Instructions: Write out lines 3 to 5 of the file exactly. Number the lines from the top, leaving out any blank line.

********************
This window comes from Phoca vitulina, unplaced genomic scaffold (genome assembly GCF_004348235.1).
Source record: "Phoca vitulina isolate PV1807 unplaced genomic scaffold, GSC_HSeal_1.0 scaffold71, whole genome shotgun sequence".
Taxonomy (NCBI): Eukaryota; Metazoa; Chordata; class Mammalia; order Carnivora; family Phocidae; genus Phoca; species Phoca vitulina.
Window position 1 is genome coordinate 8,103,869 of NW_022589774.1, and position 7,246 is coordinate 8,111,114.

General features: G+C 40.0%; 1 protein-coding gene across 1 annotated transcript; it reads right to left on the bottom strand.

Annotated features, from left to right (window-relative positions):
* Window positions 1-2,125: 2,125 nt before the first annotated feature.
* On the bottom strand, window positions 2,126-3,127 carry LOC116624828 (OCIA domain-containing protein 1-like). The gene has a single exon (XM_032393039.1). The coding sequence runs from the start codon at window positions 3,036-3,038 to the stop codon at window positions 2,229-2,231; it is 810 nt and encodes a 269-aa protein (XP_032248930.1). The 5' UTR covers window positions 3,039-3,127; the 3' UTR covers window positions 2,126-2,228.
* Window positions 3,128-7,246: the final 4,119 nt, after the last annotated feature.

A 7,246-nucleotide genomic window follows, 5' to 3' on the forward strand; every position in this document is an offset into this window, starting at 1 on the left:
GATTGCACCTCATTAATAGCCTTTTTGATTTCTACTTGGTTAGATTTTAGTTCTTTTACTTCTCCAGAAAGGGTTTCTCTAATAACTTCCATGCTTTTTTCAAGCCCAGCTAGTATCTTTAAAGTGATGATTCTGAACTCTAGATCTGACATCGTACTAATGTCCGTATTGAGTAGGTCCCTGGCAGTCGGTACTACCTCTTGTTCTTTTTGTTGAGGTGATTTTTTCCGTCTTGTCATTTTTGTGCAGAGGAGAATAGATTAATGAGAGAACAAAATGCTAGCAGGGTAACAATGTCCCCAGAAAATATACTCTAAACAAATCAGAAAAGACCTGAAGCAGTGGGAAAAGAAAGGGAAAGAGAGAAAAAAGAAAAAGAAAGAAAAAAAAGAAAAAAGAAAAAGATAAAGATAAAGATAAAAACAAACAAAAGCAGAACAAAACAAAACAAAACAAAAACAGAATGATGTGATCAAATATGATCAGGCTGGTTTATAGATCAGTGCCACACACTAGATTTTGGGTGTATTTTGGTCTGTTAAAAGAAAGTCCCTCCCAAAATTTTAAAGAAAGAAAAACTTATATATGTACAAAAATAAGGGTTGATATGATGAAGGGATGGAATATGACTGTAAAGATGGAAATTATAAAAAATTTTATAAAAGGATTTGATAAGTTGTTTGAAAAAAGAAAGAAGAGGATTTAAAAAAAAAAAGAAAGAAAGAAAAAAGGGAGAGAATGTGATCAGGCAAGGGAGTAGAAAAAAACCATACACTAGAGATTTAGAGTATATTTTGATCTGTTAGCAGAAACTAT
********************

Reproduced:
Taxonomy (NCBI): Eukaryota; Metazoa; Chordata; class Mammalia; order Carnivora; family Phocidae; genus Phoca; species Phoca vitulina.
Window position 1 is genome coordinate 8,103,869 of NW_022589774.1, and position 7,246 is coordinate 8,111,114.

General features: G+C 40.0%; 1 protein-coding gene across 1 annotated transcript; it reads right to left on the bottom strand.